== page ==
Scabies Prevention and Control

These measures are targeted toward outbreaks of scabies within a community. A community can be defined, for the purpose of this site, as a group of people who have regular physical interaction. This can include institutions such as schools, daycare's, and other care facilities, or it can include broader communities such as towns.

For informational and protocols for controlling scabies in larger institutions such as prisons, hospitals, and other large care facilities, I recommend the "Scabies Prevention and Control Manual" produced by the Michigan Department of Public Health. This is the most comprehensive document of it's kind that I have found on the internet so far.

Co-ordinating scabies control

Because of the nature of the tasks required to effectively control a scabies outbreak within a community, an individual or team needs to take charge of the following tasks.

Communication and education of those affected by the outbreak

Getting rid of scabies in the community: It's much easier to organize scabies control in settings such as care facilities, where directions can be given and there's a reasonable chance that they will be carried out. In looser communities, such as schools, or in the general community, scabies control can be very, very, difficult. It can be difficult to convince people to treat for scabies, let alone have them treat in co-ordination with others. All too often treatment fails because somebody who has scabies is in some form of denial about it: they might believe they've gotten rid of it, when they haven't; or that the herbal treatment they're using is working, when it isn't; or they might treat, and then send they're kids to play with other children that they know might have scabies.

There are many ways treatment can fail, and reinfection occur. The primary purpose of this site, is to try to minimize these kinds of failures through sufficient and detailed information about scabies, and how to kill them.

Preliminary screening

Screening for symptoms of scabies, and determining who has been exposed to scabies, is required in order to determine the scope of an outbreak, and therefore the scope of treatment. Screening should start with close contacts/significant exposure of symptomatic cases, and proceed, if possible, by groups that symptomatic individuals belong to (class, team, etc.) and/or people who have been in locations where exposure may have occurred (floor, care unit, campus residence etc.). Begin screening as soon as possible in order to treat as soon as possible and give scabies less time to spread.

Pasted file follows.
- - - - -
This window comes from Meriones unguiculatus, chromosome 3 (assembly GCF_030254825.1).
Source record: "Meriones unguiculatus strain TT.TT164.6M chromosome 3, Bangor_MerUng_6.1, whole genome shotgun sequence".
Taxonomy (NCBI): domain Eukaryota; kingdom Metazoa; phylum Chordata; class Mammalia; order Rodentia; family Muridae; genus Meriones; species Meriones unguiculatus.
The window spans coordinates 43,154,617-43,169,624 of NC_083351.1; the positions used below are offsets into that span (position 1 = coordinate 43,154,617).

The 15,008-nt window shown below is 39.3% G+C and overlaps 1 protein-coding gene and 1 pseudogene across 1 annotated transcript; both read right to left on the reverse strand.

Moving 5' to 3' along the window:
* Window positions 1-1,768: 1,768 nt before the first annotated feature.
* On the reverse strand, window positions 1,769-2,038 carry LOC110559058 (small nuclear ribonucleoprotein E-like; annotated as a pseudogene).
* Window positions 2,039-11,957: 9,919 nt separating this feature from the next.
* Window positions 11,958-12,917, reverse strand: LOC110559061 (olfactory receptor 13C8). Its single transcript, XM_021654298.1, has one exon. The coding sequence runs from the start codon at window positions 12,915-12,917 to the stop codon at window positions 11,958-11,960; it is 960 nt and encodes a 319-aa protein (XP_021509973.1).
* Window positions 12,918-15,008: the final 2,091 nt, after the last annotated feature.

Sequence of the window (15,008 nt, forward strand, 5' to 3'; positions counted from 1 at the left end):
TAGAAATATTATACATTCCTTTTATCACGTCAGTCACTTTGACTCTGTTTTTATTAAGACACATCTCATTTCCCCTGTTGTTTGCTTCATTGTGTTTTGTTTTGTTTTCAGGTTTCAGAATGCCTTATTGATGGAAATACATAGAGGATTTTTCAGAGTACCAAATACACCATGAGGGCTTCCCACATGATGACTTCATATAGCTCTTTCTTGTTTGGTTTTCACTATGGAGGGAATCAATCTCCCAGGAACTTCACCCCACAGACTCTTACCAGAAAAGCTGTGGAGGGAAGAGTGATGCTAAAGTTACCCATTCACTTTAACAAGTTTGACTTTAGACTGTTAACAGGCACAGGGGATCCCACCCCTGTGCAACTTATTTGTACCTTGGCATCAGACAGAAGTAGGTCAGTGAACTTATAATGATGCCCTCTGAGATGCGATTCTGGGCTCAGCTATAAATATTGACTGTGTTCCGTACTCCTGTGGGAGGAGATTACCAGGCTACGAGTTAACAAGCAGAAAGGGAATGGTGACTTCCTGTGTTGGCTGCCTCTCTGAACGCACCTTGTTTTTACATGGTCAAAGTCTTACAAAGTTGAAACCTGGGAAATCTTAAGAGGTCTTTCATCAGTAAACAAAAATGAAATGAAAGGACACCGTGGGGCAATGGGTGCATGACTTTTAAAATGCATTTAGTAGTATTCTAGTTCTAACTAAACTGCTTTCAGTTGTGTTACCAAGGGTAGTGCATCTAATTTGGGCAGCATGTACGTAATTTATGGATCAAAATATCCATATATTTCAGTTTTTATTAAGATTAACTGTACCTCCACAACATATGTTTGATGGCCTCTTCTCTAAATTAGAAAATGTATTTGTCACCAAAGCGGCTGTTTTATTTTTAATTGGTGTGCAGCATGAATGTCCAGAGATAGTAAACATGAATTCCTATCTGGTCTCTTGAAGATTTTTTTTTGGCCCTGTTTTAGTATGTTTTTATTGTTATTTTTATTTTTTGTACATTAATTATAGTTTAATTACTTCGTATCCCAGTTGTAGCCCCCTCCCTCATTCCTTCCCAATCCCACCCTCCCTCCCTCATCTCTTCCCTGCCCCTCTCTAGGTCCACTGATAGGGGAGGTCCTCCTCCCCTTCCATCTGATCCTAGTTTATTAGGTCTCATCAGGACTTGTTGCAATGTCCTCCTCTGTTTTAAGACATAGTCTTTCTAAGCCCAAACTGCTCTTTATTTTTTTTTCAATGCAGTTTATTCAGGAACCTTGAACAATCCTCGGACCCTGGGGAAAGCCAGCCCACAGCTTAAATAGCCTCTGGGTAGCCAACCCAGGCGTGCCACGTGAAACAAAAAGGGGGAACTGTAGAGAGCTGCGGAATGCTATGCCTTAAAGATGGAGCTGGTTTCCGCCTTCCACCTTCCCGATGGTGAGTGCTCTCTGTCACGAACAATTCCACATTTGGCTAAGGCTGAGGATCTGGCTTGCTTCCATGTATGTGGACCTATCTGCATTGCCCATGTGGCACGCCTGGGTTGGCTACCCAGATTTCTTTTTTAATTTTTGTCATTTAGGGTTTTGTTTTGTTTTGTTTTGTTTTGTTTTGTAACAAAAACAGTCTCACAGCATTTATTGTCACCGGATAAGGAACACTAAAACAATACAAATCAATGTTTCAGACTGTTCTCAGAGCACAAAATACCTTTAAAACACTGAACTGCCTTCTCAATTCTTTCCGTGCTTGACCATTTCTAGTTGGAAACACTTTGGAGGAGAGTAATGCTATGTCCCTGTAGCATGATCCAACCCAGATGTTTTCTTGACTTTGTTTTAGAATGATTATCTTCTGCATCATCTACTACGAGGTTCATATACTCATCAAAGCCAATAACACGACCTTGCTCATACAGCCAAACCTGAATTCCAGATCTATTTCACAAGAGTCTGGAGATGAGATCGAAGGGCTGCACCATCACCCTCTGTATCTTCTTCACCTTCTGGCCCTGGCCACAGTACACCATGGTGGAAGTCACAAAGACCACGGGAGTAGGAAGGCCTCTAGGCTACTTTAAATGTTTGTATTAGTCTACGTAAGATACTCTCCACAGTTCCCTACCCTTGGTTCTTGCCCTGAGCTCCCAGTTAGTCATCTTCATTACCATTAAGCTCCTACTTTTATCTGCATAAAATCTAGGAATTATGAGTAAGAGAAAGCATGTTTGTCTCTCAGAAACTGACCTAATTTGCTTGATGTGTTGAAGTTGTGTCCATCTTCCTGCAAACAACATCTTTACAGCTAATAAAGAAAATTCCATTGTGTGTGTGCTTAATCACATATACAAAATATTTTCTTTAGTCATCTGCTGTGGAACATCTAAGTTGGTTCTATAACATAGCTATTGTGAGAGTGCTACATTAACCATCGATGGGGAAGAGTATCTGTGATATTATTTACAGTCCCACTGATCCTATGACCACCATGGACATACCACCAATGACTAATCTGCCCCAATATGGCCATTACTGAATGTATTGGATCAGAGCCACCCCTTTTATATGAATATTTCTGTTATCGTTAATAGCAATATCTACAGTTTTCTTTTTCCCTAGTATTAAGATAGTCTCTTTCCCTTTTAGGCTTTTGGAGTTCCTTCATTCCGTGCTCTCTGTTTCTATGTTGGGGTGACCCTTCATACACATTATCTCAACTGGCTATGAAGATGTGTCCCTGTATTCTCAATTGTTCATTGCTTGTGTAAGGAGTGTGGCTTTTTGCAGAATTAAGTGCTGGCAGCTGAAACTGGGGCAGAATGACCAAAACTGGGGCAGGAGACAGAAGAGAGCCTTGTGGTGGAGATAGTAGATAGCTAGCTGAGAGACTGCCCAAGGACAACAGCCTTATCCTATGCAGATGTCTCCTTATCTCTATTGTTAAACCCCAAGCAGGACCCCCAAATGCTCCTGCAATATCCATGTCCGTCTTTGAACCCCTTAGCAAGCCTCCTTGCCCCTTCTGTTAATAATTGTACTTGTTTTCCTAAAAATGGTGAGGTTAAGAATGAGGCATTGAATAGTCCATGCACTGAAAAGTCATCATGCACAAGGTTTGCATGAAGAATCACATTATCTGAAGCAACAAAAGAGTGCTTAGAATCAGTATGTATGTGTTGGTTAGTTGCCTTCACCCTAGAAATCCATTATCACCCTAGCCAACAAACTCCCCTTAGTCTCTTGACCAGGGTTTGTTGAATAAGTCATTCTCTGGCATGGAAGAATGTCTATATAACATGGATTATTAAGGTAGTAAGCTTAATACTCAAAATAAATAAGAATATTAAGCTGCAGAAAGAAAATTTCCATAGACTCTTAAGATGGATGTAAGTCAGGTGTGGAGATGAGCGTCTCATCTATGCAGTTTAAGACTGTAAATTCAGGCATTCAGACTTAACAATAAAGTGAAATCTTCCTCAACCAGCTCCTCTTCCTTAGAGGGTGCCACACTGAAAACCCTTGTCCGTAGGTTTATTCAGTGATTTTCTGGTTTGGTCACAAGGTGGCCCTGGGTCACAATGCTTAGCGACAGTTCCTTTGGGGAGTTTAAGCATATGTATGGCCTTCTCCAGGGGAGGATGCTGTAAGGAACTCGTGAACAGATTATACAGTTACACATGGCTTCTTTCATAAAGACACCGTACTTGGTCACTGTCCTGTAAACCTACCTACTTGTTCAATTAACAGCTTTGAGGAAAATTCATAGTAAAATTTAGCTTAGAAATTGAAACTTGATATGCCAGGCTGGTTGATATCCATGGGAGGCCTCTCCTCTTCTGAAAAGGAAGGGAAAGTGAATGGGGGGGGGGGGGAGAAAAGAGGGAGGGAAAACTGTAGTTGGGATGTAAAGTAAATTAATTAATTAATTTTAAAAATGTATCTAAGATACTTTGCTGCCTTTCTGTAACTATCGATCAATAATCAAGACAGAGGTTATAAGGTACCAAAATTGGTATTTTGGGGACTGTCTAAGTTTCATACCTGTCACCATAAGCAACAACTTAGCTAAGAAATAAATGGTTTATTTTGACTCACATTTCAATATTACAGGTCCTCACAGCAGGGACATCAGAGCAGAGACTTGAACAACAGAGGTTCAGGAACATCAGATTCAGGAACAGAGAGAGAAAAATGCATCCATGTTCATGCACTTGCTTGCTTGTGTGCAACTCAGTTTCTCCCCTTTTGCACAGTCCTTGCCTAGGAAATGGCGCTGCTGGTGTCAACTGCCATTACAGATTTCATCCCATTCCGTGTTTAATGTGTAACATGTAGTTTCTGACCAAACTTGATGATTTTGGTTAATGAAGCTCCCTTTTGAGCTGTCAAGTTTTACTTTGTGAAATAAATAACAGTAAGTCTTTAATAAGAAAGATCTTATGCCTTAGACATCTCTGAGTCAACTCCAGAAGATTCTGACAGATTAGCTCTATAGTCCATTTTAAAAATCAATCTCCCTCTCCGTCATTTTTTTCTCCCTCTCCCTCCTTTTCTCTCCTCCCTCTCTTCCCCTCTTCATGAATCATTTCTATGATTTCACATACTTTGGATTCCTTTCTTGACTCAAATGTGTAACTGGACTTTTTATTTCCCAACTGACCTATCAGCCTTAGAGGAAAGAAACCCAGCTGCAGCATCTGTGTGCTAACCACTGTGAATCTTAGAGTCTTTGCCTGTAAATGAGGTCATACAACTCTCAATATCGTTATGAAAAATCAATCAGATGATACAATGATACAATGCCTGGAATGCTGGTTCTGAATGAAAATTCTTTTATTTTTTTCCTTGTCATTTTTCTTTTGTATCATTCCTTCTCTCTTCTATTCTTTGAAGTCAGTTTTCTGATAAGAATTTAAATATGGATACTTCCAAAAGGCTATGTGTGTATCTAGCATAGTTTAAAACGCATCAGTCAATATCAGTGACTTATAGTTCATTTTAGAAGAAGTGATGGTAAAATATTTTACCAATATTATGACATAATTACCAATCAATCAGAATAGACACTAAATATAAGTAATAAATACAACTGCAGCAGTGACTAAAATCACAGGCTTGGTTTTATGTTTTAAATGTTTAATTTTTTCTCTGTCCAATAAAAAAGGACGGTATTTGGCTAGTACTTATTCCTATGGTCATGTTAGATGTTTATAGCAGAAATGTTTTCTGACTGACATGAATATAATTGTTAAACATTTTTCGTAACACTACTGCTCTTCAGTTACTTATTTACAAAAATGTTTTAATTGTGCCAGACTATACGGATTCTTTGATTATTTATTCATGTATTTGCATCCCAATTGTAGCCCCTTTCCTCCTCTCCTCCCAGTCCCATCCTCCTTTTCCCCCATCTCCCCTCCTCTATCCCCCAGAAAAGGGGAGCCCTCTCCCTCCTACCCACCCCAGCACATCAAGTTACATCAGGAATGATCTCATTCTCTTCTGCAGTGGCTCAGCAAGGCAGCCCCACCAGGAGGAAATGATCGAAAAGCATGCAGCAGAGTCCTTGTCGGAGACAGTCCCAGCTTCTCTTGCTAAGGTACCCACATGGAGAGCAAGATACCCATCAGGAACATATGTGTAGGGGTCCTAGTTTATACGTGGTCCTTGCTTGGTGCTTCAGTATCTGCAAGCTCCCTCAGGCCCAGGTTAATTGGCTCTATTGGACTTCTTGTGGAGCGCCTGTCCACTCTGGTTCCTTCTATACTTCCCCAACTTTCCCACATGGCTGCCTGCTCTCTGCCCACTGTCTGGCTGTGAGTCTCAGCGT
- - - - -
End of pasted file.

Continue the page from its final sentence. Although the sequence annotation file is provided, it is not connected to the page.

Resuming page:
If screening uncovers enough cases of scabies, or possible cases of scabies, then it is probable mass treatments should be made (see...). If a decision to conduct mass treatments is made, screening must continue; if screening isn't thorough, contacts of unidentified symptomatic individuals could go untreated especially family or sexual contacts, which often fall outside of a designated mass treatment group (class, floor, care unit etc.).

When screening, it's helpful to use a screening tool/form such as the one provided here*. This will help generate lists of those requiring treatment, as well as identifying further individuals and groups requiring screening.

Treatment

Treatment co-ordination requires setting a date for everybody who requires it, to actually carry out treatment. As well, it's an excellent idea to ensure that everybody who needs treatment has access to scabicide.

Post treatment questioning/screening

A check-back with symptomatic individuals that have been treated is required 7-10 days after treatment to ensure that the treatment has been successful. If the treatment has been successful, symptoms should have ceased, or gradually subsided over this period of time. Close contacts should also have check-backs to determine if they have developed symptoms.

If symptoms don't subside 7-10 days after treatment, or if treated close contacts develop symptoms, this indicates that treatment has probably failed; if this and treatment should be repeated. Case logs are helpful in ensuring check backs and recording other important information. They should be kept for symptomatic individuals and close contacts of those individual. An example case log can be found here